Banning books in schools is not the answer | Commentary – Orlando Sentinel

On Tuesday a man came up before the Orange County Public Schools school board and read an excerpt from “Gender Queer: A Memoir,” a graphic novel about Maia Kobabe’s journey of identity.
The man was removed from the meeting because he encouraged a reaction from the chambers (which breaks the rules of public comment) with what was seen as explicit content from the book. Had he been allowed to continue, he would have run out of explicit content available in the book within a couple more sentences.
Among his audience was the parent responsible for bringing this book in front of the Board after her child checked it out from the Boone High School library. She is a member of the Moms For Liberty chapter here in Central Florida — a group that is for the individual rights and choices of parents, so long as they conform to the collective beliefs of their group. How patriotic.
Within hours of the meeting, the four copies that were available to OCPS high school students over 21 schools were removed from the media center without further consideration.
I borrowed the book through the Orange County Library, because I refuse to judge a book by a carefully selected excerpt without knowing the full intent of the author and the person selecting the excerpt.
This book is excellent. The last page brought tears to my eyes, as a parent hoping my children find their way in the world.
If the Board would have read the book with an open heart before encouraging its removal, as School Board chair Teresa Jacobs encouraged that night based solely on the small bit of content shared in chambers, they (hopefully) would have understood why it was available in OCPS high schools.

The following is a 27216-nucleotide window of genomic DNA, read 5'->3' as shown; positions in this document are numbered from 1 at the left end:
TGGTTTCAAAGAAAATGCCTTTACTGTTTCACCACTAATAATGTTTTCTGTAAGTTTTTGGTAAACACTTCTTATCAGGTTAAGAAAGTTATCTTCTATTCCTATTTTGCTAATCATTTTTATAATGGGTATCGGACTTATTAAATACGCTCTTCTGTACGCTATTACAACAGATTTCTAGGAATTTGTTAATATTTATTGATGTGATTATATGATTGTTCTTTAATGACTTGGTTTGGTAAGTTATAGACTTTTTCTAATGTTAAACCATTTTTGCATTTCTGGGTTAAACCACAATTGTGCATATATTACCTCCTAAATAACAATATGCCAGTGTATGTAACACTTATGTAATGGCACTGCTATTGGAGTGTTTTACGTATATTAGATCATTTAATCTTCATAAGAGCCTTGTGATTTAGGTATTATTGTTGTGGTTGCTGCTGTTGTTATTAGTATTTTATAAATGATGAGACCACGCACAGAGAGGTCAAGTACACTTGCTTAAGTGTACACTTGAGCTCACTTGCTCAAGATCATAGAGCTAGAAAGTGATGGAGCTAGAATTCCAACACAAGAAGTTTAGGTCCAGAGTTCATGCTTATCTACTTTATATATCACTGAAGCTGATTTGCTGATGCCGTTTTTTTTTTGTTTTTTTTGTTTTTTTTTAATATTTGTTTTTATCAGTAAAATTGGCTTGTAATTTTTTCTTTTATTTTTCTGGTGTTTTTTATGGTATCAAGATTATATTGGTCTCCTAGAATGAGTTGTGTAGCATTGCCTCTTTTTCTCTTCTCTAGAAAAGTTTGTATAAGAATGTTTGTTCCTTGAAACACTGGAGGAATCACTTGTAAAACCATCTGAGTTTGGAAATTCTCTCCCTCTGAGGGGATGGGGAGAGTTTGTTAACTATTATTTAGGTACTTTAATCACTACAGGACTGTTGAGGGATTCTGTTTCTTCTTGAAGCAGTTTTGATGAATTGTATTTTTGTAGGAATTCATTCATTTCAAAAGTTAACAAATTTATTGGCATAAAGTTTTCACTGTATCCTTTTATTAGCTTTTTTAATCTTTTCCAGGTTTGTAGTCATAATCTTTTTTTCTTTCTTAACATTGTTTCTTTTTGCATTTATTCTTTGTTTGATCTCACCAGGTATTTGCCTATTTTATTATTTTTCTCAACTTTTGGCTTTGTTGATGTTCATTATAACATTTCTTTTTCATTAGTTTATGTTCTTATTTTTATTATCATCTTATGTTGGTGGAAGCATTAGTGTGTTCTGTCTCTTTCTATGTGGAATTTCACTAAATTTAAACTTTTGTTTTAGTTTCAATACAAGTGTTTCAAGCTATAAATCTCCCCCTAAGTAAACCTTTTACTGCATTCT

When I was 15, I played a 13-year-old who has sex with a relative stranger, becomes infatuated, constructs a plan to run away with him, then kills herself when the plan goes wrong. I was Juliet in our high school’s performance of “Romeo and Juliet.”
The director insisted that we should learn to understand the euphemisms and innuendo of the script, so we weren’t unintentionally comical with our portrayal — like a frustrated toddler screaming a profanity with almost perfect context, but zero understanding.
“Romeo and Juliet” is a classic. Rarely does a teen make it out of high school without being assigned it or some other adult-themed (heteronormative) book.
“Gender Queer” is not assigned reading. It was available upon request to high-school students in the library. This book should be used as a tool in suicide prevention. We should be encouraging that, and not shaming it out of existence.
To be clear, I’m not for any book that might be helpful to a struggling child being banned from the school library. And, I’m grateful Shakespeare and other authors that include “adult themes” in their writing are taught in our schools.
If we judged the Bible on Solomon’s Song of Songs, we would be missing the point of the book.
Stephana Ferrell lives in Winter Garden.